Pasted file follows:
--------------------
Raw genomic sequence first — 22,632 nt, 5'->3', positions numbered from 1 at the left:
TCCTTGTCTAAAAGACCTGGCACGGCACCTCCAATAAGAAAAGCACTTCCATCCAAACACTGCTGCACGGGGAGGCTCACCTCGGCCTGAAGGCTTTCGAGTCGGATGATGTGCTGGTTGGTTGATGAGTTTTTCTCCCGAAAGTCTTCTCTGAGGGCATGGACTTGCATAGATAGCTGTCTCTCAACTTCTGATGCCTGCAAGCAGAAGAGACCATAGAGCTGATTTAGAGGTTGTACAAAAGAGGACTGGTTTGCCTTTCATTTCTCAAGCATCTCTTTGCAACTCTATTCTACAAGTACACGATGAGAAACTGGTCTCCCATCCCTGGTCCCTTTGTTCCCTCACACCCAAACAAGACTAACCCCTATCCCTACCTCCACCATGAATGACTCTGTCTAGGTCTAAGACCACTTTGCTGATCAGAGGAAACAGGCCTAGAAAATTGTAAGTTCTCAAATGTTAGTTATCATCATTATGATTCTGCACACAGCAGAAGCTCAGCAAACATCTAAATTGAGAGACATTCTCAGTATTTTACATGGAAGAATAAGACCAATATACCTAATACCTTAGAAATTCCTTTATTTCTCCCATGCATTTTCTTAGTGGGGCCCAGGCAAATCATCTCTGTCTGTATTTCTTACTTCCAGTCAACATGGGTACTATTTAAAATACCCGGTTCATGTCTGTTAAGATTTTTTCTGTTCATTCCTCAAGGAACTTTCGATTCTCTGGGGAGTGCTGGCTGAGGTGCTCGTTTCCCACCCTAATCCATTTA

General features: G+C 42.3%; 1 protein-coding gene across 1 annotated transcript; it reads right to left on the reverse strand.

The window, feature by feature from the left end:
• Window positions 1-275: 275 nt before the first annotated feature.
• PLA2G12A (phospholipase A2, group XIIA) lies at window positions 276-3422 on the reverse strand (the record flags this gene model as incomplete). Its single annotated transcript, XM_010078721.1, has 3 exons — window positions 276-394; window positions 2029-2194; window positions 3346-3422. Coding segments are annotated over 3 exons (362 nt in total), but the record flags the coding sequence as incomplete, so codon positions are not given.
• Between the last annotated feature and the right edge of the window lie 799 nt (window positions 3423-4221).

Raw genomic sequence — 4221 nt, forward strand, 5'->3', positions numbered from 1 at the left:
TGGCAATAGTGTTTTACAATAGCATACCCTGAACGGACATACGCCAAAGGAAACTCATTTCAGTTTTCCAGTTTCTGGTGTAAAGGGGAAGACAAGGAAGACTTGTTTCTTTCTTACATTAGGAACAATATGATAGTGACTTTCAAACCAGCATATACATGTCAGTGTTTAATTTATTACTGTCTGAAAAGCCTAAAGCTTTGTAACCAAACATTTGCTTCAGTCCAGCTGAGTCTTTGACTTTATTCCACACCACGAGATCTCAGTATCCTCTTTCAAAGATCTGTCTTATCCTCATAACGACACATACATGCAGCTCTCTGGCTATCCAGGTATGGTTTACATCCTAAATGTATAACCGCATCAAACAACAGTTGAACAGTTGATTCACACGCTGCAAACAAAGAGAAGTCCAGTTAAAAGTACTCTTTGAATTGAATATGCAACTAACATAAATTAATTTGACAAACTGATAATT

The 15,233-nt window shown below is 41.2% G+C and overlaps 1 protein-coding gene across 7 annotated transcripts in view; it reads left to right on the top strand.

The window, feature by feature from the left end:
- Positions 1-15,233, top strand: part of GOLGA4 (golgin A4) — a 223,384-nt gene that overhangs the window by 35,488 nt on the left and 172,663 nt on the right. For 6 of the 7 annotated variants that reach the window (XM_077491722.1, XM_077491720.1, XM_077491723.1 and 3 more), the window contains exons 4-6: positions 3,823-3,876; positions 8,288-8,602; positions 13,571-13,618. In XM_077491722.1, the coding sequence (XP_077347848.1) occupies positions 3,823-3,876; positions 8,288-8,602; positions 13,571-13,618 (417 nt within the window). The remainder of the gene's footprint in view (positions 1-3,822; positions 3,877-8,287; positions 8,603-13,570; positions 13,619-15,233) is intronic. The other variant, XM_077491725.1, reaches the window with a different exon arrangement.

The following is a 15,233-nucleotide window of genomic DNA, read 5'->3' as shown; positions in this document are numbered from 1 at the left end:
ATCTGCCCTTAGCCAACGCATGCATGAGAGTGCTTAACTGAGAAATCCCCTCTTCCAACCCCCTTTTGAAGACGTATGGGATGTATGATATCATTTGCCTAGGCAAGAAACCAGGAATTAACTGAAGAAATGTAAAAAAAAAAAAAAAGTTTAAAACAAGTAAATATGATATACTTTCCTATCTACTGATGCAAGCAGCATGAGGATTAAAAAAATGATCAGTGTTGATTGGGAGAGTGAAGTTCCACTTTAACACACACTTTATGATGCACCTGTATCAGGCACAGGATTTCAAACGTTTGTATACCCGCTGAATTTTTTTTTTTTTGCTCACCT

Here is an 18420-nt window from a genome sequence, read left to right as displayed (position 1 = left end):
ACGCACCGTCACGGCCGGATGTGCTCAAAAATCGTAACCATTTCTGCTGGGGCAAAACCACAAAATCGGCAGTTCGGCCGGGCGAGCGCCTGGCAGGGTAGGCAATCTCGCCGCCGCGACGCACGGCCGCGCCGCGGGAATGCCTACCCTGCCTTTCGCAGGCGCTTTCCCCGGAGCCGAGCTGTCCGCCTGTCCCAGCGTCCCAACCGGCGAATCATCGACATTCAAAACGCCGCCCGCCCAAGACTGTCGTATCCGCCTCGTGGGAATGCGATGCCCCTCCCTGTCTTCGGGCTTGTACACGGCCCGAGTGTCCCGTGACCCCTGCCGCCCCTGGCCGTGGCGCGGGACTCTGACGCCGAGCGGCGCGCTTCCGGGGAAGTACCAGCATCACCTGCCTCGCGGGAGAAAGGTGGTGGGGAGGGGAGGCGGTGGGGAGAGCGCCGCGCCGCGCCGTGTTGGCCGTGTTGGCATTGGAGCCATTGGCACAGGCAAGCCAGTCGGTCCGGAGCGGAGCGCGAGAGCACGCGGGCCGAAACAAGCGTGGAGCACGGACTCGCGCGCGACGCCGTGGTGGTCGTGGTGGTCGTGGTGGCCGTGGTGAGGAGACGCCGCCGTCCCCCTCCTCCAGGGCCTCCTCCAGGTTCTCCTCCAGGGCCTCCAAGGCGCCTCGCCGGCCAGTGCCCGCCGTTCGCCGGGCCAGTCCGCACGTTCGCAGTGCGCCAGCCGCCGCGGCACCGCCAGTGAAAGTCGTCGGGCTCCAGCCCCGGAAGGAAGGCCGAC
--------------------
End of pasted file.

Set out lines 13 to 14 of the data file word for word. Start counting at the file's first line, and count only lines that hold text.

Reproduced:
The following is a 15,233-nucleotide window of genomic DNA, read 5'->3' as shown; positions in this document are numbered from 1 at the left end:
ATCTGCCCTTAGCCAACGCATGCATGAGAGTGCTTAACTGAGAAATCCCCTCTTCCAACCCCCTTTTGAAGACGTATGGGATGTATGATATCATTTGCCTAGGCAAGAAACCAGGAATTAACTGAAGAAATGTAAAAAAAAAAAAAAAGTTTAAAACAAGTAAATATGATATACTTTCCTATCTACTGATGCAAGCAGCATGAGGATTAAAAAAATGATCAGTGTTGATTGGGAGAGTGAAGTTCCACTTTAACACACACTTTATGATGCACCTGTATCAGGCACAGGATTTCAAACGTTTGTATACCCGCTGAATTTTTTTTTTTTTGCTCACCT